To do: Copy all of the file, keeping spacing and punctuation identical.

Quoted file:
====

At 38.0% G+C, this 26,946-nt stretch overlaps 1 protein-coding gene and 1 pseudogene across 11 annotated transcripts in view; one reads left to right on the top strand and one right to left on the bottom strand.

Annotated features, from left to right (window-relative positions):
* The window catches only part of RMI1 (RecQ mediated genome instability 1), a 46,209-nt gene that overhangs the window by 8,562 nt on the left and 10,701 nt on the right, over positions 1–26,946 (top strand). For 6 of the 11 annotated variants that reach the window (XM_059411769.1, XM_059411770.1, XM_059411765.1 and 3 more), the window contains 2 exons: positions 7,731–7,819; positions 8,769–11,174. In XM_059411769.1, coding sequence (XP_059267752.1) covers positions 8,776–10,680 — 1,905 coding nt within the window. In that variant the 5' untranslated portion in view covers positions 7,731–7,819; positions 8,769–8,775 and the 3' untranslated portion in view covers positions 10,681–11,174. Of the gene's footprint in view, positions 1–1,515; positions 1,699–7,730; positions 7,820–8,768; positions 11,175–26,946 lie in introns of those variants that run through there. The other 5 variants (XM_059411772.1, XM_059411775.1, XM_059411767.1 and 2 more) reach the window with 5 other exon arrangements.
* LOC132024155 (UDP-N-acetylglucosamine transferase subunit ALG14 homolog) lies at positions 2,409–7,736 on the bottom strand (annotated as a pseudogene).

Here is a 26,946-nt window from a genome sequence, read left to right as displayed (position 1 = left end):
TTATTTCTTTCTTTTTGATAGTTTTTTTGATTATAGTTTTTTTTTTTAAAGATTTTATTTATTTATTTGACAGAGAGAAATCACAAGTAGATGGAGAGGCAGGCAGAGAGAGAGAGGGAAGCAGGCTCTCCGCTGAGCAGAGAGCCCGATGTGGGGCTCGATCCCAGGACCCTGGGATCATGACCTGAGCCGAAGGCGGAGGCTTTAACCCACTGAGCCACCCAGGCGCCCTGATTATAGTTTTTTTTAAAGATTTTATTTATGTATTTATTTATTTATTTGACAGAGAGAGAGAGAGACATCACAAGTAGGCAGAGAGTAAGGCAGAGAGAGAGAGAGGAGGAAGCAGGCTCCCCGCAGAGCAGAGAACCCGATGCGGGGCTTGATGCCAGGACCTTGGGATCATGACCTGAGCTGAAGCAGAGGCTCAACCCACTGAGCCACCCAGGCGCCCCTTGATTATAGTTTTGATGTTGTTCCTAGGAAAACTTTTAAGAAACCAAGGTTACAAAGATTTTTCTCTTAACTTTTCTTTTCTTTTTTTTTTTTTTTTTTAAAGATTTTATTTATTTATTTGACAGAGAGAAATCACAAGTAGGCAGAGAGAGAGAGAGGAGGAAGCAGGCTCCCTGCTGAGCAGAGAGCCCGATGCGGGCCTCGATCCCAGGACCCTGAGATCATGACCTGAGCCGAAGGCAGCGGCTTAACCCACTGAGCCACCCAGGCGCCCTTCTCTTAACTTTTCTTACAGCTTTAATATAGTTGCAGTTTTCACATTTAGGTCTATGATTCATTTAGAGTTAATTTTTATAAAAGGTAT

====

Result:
At 38.0% G+C, this 26,946-nt stretch overlaps 1 protein-coding gene and 1 pseudogene across 11 annotated transcripts in view; one reads left to right on the top strand and one right to left on the bottom strand.

Annotated features, from left to right (window-relative positions):
* The window catches only part of RMI1 (RecQ mediated genome instability 1), a 46,209-nt gene that overhangs the window by 8,562 nt on the left and 10,701 nt on the right, over positions 1–26,946 (top strand). For 6 of the 11 annotated variants that reach the window (XM_059411769.1, XM_059411770.1, XM_059411765.1 and 3 more), the window contains 2 exons: positions 7,731–7,819; positions 8,769–11,174. In XM_059411769.1, coding sequence (XP_059267752.1) covers positions 8,776–10,680 — 1,905 coding nt within the window. In that variant the 5' untranslated portion in view covers positions 7,731–7,819; positions 8,769–8,775 and the 3' untranslated portion in view covers positions 10,681–11,174. Of the gene's footprint in view, positions 1–1,515; positions 1,699–7,730; positions 7,820–8,768; positions 11,175–26,946 lie in introns of those variants that run through there. The other 5 variants (XM_059411772.1, XM_059411775.1, XM_059411767.1 and 2 more) reach the window with 5 other exon arrangements.
* LOC132024155 (UDP-N-acetylglucosamine transferase subunit ALG14 homolog) lies at positions 2,409–7,736 on the bottom strand (annotated as a pseudogene).

Here is a 26,946-nt window from a genome sequence, read left to right as displayed (position 1 = left end):
TTATTTCTTTCTTTTTGATAGTTTTTTTGATTATAGTTTTTTTTTTTAAAGATTTTATTTATTTATTTGACAGAGAGAAATCACAAGTAGATGGAGAGGCAGGCAGAGAGAGAGAGGGAAGCAGGCTCTCCGCTGAGCAGAGAGCCCGATGTGGGGCTCGATCCCAGGACCCTGGGATCATGACCTGAGCCGAAGGCGGAGGCTTTAACCCACTGAGCCACCCAGGCGCCCTGATTATAGTTTTTTTTAAAGATTTTATTTATGTATTTATTTATTTATTTGACAGAGAGAGAGAGAGACATCACAAGTAGGCAGAGAGTAAGGCAGAGAGAGAGAGAGGAGGAAGCAGGCTCCCCGCAGAGCAGAGAACCCGATGCGGGGCTTGATGCCAGGACCTTGGGATCATGACCTGAGCTGAAGCAGAGGCTCAACCCACTGAGCCACCCAGGCGCCCCTTGATTATAGTTTTGATGTTGTTCCTAGGAAAACTTTTAAGAAACCAAGGTTACAAAGATTTTTCTCTTAACTTTTCTTTTCTTTTTTTTTTTTTTTTTTAAAGATTTTATTTATTTATTTGACAGAGAGAAATCACAAGTAGGCAGAGAGAGAGAGAGGAGGAAGCAGGCTCCCTGCTGAGCAGAGAGCCCGATGCGGGCCTCGATCCCAGGACCCTGAGATCATGACCTGAGCCGAAGGCAGCGGCTTAACCCACTGAGCCACCCAGGCGCCCTTCTCTTAACTTTTCTTACAGCTTTAATATAGTTGCAGTTTTCACATTTAGGTCTATGATTCATTTAGAGTTAATTTTTATAAAAGGTAT